The study team says California has consistently more WNV activity than any other state in the continental United States.

They said patterns of WNV activity are influenced by climate, the distribution and abundance of mosquito vectors and reservoir birds, as well as mosquito control and public health efforts.

“Surveillance using mosquitoes, dead birds, and sentinel chickens is employed throughout the state to guide WNV disease prevention efforts.”

The authors said that while WNV is endemic throughout California, its distribution and seasonal activity patterns vary regionally within the state.

“Annual changes in the geographic distribution of WNV outbreaks complicates intervention and public messaging regarding disease risk.

“Despite this, WNV has been detected in every California county, with human disease having been reported among residents of most. It remains critical that all Californians remain informed and vigilant to protect themselves from mosquito bites and therefore WNV infection.”

The researchers say that, even with the state’s robust surveillance and control, it remains critical that mosquito bite prevention via repellents and protective clothing continue to be emphasized.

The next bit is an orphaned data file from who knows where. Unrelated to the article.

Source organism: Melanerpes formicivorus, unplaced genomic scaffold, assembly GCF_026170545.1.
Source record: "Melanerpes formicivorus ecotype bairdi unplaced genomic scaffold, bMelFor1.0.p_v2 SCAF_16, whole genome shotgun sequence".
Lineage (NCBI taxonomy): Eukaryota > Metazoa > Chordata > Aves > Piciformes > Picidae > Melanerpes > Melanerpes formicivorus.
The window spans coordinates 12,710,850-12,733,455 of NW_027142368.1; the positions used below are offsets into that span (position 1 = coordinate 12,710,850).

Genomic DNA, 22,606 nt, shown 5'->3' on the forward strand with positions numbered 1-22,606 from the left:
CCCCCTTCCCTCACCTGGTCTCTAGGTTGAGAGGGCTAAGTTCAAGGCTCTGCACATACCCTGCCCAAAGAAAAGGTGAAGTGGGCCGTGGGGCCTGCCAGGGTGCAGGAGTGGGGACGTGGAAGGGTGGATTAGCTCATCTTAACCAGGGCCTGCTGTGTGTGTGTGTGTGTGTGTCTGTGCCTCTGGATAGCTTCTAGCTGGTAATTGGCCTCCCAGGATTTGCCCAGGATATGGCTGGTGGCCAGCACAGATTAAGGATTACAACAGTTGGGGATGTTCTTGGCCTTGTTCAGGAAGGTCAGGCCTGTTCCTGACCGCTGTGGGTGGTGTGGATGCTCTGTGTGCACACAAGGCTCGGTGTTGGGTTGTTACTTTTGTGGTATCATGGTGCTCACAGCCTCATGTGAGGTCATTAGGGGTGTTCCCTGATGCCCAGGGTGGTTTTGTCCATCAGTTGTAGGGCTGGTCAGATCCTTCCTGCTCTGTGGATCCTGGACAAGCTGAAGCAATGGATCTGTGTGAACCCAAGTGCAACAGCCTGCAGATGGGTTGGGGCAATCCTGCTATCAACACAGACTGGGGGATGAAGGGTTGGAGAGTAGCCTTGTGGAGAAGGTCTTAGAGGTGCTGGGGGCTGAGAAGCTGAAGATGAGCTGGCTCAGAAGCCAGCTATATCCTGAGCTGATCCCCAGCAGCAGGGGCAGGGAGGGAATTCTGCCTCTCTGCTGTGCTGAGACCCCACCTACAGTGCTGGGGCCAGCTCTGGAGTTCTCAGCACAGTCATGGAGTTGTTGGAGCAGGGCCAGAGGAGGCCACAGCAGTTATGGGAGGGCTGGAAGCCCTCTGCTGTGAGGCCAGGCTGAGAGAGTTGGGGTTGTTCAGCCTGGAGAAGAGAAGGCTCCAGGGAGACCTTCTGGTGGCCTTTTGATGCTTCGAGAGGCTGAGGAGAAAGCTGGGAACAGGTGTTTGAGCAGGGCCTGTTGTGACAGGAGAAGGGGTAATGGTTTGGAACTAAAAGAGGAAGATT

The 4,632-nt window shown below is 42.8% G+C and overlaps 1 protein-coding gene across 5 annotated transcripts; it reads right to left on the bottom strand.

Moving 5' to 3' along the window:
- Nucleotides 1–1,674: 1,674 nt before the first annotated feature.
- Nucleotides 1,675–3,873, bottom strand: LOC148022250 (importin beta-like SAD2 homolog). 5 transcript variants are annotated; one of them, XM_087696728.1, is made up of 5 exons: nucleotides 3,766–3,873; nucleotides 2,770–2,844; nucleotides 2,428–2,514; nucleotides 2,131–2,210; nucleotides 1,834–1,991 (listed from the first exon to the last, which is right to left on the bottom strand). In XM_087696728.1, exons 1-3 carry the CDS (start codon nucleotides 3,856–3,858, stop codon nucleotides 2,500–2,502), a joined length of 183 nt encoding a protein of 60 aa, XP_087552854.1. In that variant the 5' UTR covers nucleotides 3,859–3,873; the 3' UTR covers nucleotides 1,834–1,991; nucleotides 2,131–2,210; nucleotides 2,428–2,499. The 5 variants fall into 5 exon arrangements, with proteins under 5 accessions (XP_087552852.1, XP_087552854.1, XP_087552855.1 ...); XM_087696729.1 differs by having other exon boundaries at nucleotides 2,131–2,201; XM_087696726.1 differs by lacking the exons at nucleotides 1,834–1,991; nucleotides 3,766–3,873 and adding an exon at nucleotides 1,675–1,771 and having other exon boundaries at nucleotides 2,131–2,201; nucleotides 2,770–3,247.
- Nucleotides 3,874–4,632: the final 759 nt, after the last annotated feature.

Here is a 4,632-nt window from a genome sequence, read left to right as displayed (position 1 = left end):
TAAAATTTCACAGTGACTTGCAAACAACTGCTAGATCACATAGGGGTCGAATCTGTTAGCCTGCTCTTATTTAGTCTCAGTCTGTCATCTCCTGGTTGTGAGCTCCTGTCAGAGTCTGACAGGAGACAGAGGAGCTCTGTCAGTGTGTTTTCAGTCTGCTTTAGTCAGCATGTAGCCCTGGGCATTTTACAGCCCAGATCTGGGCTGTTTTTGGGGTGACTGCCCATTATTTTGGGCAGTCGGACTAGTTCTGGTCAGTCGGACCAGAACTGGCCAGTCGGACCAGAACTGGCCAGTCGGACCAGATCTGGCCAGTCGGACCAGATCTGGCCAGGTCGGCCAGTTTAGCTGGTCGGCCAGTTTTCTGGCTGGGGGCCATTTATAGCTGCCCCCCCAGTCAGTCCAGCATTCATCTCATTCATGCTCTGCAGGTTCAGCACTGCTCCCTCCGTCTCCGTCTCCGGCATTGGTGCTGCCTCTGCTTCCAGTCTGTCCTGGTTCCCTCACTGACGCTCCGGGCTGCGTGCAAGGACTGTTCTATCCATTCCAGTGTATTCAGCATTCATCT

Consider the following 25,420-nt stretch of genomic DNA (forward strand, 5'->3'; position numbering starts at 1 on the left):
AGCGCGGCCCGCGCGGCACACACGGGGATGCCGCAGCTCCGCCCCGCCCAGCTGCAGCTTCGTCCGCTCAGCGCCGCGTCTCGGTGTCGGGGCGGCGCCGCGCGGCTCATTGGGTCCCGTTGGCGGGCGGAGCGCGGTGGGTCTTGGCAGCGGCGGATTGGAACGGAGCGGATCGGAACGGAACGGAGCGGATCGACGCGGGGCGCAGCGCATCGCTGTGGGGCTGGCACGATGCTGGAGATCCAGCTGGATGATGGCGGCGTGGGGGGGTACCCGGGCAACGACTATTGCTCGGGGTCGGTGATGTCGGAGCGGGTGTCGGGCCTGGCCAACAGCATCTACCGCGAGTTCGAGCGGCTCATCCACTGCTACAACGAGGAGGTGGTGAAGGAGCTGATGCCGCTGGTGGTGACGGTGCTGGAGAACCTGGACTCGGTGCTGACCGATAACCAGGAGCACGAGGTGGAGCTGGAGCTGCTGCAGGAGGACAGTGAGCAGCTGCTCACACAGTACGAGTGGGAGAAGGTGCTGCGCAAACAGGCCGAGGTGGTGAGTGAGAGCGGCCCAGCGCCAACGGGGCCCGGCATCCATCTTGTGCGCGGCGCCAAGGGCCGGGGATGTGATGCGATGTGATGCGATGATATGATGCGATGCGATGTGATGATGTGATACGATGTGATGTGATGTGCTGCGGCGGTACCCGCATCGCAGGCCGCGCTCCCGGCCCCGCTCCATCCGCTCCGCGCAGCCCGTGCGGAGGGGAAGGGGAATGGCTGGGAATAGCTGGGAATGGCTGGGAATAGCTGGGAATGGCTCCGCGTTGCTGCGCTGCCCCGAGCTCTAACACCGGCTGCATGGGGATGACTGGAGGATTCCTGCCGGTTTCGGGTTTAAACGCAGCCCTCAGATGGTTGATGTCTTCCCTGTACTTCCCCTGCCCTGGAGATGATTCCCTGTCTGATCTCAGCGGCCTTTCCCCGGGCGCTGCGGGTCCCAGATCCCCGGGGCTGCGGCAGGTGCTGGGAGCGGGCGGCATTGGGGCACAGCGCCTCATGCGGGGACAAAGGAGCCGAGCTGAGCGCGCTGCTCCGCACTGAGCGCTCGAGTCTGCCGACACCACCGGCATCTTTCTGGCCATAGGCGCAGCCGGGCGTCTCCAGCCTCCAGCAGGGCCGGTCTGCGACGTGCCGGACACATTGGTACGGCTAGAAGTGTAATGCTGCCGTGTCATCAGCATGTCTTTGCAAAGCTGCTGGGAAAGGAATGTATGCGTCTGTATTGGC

“In addition, local and state public health partners must continue statewide human surveillance of WNV and other emergent arboviruses (arthropod-borne viruses), while investing in and conducting robust, cost-effective enzootic surveillance to guide mosquito-borne disease prevention and control activities.”

The full study team comprised Snyder, Tina Feiszli, Leslie Foss, Sharon Messenger, Duc Vugia, Kerry Padgett and Vicki Kramer, all with the California Department of Public Health; and Ying Fang, Christopher Barker and William Reisen, with the University of California, Davis.

Snyder RE, Feiszli T, Foss L, Messenger S, Fang Y, Barker CM, et al. (2020) West Nile virus in California, 2003–2018: A persistent threat. PLoS Negl Trop Dis 14(11): e0008841. https://doi.org/10.1371/journal.pntd.0008841

The study, published under a Creative Commons License, can be read here